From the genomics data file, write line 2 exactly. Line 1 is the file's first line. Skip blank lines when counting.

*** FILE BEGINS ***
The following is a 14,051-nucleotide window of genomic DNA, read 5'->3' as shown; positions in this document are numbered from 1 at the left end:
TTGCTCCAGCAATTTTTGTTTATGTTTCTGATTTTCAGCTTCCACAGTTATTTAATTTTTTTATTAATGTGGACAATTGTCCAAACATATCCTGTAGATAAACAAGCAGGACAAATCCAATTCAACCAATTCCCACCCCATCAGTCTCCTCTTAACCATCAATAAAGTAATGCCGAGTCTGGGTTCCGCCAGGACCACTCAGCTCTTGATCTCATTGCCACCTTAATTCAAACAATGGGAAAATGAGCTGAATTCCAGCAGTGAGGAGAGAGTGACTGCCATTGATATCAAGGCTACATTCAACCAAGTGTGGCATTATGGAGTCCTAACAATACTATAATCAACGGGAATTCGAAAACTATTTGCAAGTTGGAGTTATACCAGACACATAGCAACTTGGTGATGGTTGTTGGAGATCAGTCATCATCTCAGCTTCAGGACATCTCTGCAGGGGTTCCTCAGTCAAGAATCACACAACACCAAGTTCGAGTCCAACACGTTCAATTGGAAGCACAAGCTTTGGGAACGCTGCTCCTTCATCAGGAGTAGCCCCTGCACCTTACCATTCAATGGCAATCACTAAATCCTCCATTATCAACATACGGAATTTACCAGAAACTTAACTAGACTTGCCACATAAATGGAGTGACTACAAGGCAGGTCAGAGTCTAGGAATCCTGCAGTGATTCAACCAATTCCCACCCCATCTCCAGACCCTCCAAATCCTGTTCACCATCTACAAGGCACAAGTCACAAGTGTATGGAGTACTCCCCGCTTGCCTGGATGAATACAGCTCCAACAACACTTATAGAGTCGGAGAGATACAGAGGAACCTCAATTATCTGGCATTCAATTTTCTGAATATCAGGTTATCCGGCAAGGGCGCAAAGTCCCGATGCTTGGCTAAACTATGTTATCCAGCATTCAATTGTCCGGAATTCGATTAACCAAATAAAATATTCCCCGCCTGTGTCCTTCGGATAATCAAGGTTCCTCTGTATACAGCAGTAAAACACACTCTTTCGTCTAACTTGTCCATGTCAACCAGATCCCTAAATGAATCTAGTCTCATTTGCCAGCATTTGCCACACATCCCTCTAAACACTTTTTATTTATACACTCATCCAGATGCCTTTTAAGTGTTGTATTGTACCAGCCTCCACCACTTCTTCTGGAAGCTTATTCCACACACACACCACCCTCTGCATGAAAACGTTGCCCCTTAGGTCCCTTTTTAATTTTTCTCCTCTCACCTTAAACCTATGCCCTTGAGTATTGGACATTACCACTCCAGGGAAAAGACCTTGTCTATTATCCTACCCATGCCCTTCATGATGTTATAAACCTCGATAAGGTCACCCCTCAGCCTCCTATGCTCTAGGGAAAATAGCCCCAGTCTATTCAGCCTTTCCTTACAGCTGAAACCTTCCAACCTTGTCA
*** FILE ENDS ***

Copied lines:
TTGCTCCAGCAATTTTTGTTTATGTTTCTGATTTTCAGCTTCCACAGTTATTTAATTTTTTTATTAATGTGGACAATTGTCCAAACATATCCTGTAGATAAACAAGCAGGACAAATCCAATTCAACCAATTCCCACCCCATCAGTCTCCTCTTAACCATCAATAAAGTAATGCCGAGTCTGGGTTCCGCCAGGACCACTCAGCTCTTGATCTCATTGCCACCTTAATTCAAACAATGGGAAAATGAGCTGAATTCCAGCAGTGAGGAGAGAGTGACTGCCATTGATATCAAGGCTACATTCAACCAAGTGTGGCATTATGGAGTCCTAACAATACTATAATCAACGGGAATTCGAAAACTATTTGCAAGTTGGAGTTATACCAGACACATAGCAACTTGGTGATGGTTGTTGGAGATCAGTCATCATCTCAGCTTCAGGACATCTCTGCAGGGGTTCCTCAGTCAAGAATCACACAACACCAAGTTCGAGTCCAACACGTTCAATTGGAAGCACAAGCTTTGGGAACGCTGCTCCTTCATCAGGAGTAGCCCCTGCACCTTACCATTCAATGGCAATCACTAAATCCTCCATTATCAACATACGGAATTTACCAGAAACTTAACTAGACTTGCCACATAAATGGAGTGACTACAAGGCAGGTCAGAGTCTAGGAATCCTGCAGTGATTCAACCAATTCCCACCCCATCTCCAGACCCTCCAAATCCTGTTCACCATCTACAAGGCACAAGTCACAAGTGTATGGAGTACTCCCCGCTTGCCTGGATGAATACAGCTCCAACAACACTTATAGAGTCGGAGAGATACAGAGGAACCTCAATTATCTGGCATTCAATTTTCTGAATATCAGGTTATCCGGCAAGGGCGCAAAGTCCCGATGCTTGGCTAAACTATGTTATCCAGCATTCAATTGTCCGGAATTCGATTAACCAAATAAAATATTCCCCGCCTGTGTCCTTCGGATAATCAAGGTTCCTCTGTATACAGCAGTAAAACACACTCTTTCGTCTAACTTGTCCATGTCAACCAGATCCCTAAATGAATCTAGTCTCATTTGCCAGCATTTGCCACACATCCCTCTAAACACTTTTTATTTATACACTCATCCAGATGCCTTTTAAGTGTTGTATTGTACCAGCCTCCACCACTTCTTCTGGAAGCTTATTCCACACACACACCACCCTCTGCATGAAAACGTTGCCCCTTAGGTCCCTTTTTAATTTTTCTCCTCTCACCTTAAACCTATGCCCTTGAGTATTGGACATTACCACTCCAGGGAAAAGACCTTGTCTATTATCCTACCCATGCCCTTCATGATGTTATAAACCTCGATAAGGTCACCCCTCAGCCTCCTATGCTCTAGGGAAAATAGCCCCAGTCTATTCAGCCTTTCCTTACAGCTGAAACCTTCCAACCTTGTCA